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As part of an ongoing strike, the Writers Guild of America (WGA) is attempting to limit the use of generative AI when developing scripts for films and television, according to Reuters. The worries come at a time when many people are concerned about how technology like ChatGPT may affect the economy.
The WGA is currently on strike for the first time in 15 years, and the reason for the strike extends beyond AI. But specifically, Reuters reports that WGA writers have two main concerns about writing automation, citing screenwriter and WGA negotiating committee member John August: They don’t want their work to be used as training data for AI systems, and they don’t want to be required to fix AI-generated “sloppy first draughts.”
That’s because WGA writers are battling to ensure that a ChatGPT-generated first draught would not be considered “literary material” or “source material,” which are phrases outlined in their contract. Additionally, authors who are hired to polish first draughts are paid at a lower rate.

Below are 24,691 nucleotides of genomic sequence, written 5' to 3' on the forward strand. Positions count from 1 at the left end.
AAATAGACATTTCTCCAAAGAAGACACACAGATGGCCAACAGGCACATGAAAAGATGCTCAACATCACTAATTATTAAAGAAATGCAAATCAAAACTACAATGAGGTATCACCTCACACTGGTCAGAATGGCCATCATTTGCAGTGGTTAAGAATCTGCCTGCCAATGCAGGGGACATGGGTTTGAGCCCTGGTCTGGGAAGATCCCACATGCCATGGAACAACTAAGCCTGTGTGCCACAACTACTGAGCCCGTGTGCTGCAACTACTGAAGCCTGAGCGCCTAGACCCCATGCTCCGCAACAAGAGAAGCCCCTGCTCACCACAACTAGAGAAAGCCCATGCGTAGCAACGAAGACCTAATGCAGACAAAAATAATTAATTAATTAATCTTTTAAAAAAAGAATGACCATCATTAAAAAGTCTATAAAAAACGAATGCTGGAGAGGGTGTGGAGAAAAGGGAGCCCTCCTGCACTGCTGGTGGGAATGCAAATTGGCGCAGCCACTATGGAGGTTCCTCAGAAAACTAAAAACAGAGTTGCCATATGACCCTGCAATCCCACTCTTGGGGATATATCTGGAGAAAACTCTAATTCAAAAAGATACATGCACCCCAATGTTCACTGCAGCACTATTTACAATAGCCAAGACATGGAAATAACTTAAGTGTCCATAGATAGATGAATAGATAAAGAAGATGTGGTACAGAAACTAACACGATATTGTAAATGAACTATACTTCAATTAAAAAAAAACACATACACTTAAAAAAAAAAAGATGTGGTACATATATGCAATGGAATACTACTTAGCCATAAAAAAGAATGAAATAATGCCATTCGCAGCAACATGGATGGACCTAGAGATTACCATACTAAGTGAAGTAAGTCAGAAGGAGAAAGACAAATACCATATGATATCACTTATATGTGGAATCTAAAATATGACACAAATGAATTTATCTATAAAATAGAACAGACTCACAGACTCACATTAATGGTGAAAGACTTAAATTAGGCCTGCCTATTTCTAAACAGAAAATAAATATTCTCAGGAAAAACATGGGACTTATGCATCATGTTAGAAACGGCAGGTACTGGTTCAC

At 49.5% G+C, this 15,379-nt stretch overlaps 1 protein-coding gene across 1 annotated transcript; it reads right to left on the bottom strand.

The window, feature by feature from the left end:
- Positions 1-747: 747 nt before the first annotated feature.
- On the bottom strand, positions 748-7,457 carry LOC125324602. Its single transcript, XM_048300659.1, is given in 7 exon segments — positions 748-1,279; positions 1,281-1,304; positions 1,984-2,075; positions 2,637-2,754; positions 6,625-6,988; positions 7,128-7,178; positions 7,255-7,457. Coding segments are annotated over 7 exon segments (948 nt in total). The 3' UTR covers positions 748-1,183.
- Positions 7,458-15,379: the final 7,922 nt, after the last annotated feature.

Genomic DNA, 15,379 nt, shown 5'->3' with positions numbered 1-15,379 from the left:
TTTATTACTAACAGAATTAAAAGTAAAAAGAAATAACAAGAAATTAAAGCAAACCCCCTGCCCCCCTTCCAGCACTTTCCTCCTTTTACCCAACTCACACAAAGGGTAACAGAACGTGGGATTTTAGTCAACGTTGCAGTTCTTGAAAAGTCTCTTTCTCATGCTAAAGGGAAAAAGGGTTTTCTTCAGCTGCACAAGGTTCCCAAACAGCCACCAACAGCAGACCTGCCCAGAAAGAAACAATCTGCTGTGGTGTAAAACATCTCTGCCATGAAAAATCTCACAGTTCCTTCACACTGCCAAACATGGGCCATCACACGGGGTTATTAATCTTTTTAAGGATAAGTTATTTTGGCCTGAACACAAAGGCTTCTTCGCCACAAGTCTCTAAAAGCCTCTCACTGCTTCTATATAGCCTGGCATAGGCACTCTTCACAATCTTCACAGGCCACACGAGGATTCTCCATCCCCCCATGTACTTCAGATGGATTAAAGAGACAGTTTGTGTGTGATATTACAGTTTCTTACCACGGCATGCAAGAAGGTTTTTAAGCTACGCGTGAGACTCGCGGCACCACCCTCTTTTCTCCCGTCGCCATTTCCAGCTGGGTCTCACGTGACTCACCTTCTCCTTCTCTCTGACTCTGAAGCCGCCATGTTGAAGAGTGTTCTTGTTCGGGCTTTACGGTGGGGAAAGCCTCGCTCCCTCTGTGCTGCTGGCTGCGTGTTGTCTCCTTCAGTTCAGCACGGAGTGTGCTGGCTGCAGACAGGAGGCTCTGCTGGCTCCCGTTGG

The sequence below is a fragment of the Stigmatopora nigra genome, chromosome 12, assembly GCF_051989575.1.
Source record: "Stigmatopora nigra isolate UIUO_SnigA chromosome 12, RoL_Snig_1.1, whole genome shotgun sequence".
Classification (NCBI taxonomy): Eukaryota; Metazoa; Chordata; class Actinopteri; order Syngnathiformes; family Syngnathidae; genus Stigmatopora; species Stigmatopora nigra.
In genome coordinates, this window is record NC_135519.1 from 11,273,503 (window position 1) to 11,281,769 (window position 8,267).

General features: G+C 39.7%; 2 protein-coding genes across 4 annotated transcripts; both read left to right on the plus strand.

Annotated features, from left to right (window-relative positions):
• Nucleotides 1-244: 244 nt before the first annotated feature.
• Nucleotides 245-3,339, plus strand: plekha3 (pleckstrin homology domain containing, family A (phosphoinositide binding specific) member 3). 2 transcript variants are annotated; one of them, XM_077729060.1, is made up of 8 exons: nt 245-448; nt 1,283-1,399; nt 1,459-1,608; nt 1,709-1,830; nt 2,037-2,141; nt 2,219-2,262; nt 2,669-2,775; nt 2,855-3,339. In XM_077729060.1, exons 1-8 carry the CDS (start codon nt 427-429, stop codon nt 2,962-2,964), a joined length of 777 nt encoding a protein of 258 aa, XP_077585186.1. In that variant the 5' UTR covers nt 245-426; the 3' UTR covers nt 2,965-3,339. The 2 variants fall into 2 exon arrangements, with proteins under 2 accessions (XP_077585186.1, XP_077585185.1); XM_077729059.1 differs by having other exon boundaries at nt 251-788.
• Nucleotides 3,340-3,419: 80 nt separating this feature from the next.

On Twitter, screenwriter C. Robert Cargill expressed similar concerns, writing, “The immediate fear of AI isn’t that us writers will have our work replaced by artificially generated content. It’s that we will be underpaid to rewrite that trash into something we could have done better from the start. This is what the WGA is opposing and the studios want.”
In order to prevent potential IP theft, the WGA also claims that training AI systems shouldn’t employ current scripts. Ellen Stutzman, the head of the WGA’s negotiations, claimed that some members have referred to AI as “plagiarism machines.”
Hollywood studios have so far rejected the WGA’s suggestions and have instead offered to hold yearly discussions about emerging technology. The outcome of these negotiations is still undetermined because the strike is still going on, but it’s an important illustration of the challenges that arise with introducing new technology, like generative AI, to an already established creative industry.
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While legal disputes over allegations of plagiarism in the training of ChatGPT and other AI models are still pending, the models take in millions of documents that have been illegally scraped from the Internet. Large language models (LLMs) can produce new content by recombining statistical “knowledge” about those works in creative ways.